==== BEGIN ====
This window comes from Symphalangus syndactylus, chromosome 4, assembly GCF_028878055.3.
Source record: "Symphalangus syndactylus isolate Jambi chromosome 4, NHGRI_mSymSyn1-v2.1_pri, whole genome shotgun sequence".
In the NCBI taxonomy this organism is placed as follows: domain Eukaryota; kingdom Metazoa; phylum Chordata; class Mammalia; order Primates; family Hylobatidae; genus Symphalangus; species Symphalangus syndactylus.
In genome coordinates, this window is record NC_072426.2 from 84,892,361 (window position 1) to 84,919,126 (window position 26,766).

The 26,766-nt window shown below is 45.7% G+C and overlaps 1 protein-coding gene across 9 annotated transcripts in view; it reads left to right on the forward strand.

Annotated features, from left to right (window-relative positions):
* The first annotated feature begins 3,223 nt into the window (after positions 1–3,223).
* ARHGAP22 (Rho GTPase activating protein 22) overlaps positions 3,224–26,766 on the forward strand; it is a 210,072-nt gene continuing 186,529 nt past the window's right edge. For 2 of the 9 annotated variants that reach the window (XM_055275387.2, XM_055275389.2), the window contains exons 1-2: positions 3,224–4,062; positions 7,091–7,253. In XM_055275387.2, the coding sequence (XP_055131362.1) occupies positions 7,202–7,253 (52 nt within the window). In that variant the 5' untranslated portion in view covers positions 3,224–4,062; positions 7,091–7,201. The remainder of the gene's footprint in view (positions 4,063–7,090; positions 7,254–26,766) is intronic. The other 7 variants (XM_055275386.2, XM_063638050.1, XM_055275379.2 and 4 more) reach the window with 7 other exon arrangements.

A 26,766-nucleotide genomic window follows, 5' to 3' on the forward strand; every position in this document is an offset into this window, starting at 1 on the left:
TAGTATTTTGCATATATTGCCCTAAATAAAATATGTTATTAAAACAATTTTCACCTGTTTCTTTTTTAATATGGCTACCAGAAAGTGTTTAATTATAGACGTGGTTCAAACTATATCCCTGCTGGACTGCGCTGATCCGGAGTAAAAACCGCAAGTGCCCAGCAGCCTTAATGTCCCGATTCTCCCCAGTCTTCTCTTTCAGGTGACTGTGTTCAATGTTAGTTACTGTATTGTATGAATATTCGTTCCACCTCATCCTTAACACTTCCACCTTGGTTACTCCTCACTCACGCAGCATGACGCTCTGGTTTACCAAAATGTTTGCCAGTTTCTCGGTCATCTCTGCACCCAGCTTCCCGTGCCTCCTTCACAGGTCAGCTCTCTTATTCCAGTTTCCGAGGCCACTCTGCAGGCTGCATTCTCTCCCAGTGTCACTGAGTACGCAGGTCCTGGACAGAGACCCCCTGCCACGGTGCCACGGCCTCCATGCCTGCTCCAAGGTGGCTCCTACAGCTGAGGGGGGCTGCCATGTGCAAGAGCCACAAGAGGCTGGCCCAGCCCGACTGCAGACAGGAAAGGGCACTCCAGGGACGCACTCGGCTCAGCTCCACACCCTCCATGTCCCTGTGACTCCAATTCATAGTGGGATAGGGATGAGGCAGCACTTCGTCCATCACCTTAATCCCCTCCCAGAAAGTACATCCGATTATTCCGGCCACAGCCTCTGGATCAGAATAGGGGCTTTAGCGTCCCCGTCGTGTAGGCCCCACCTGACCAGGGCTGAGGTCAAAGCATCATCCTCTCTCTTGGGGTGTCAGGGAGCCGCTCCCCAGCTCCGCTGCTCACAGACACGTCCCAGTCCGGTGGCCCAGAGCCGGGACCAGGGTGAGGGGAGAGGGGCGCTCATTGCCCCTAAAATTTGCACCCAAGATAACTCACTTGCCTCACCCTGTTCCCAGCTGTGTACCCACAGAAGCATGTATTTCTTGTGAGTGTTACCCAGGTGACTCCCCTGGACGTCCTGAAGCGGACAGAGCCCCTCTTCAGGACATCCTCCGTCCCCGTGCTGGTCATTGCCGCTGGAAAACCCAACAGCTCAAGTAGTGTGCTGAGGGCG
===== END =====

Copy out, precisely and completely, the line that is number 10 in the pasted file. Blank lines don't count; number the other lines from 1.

TAGTATTTTGCATATATTGCCCTAAATAAAATATGTTATTAAAACAATTTTCACCTGTTTCTTTTTTAATATGGCTACCAGAAAGTGTTTAATTATAGACGTGGTTCAAACTATATCCCTGCTGGACTGCGCTGATCCGGAGTAAAAACCGCAAGTGCCCAGCAGCCTTAATGTCCCGATTCTCCCCAGTCTTCTCTTTCAGGTGACTGTGTTCAATGTTAGTTACTGTATTGTATGAATATTCGTTCCACCTCATCCTTAACACTTCCACCTTGGTTACTCCTCACTCACGCAGCATGACGCTCTGGTTTACCAAAATGTTTGCCAGTTTCTCGGTCATCTCTGCACCCAGCTTCCCGTGCCTCCTTCACAGGTCAGCTCTCTTATTCCAGTTTCCGAGGCCACTCTGCAGGCTGCATTCTCTCCCAGTGTCACTGAGTACGCAGGTCCTGGACAGAGACCCCCTGCCACGGTGCCACGGCCTCCATGCCTGCTCCAAGGTGGCTCCTACAGCTGAGGGGGGCTGCCATGTGCAAGAGCCACAAGAGGCTGGCCCAGCCCGACTGCAGACAGGAAAGGGCACTCCAGGGACGCACTCGGCTCAGCTCCACACCCTCCATGTCCCTGTGACTCCAATTCATAGTGGGATAGGGATGAGGCAGCACTTCGTCCATCACCTTAATCCCCTCCCAGAAAGTACATCCGATTATTCCGGCCACAGCCTCTGGATCAGAATAGGGGCTTTAGCGTCCCCGTCGTGTAGGCCCCACCTGACCAGGGCTGAGGTCAAAGCATCATCCTCTCTCTTGGGGTGTCAGGGAGCCGCTCCCCAGCTCCGCTGCTCACAGACACGTCCCAGTCCGGTGGCCCAGAGCCGGGACCAGGGTGAGGGGAGAGGGGCGCTCATTGCCCCTAAAATTTGCACCCAAGATAACTCACTTGCCTCACCCTGTTCCCAGCTGTGTACCCACAGAAGCATGTATTTCTTGTGAGTGTTACCCAGGTGACTCCCCTGGACGTCCTGAAGCGGACAGAGCCCCTCTTCAGGACATCCTCCGTCCCCGTGCTGGTCATTGCCGCTGGAAAACCCAACAGCTCAAGTAGTGTGCTGAGGGCG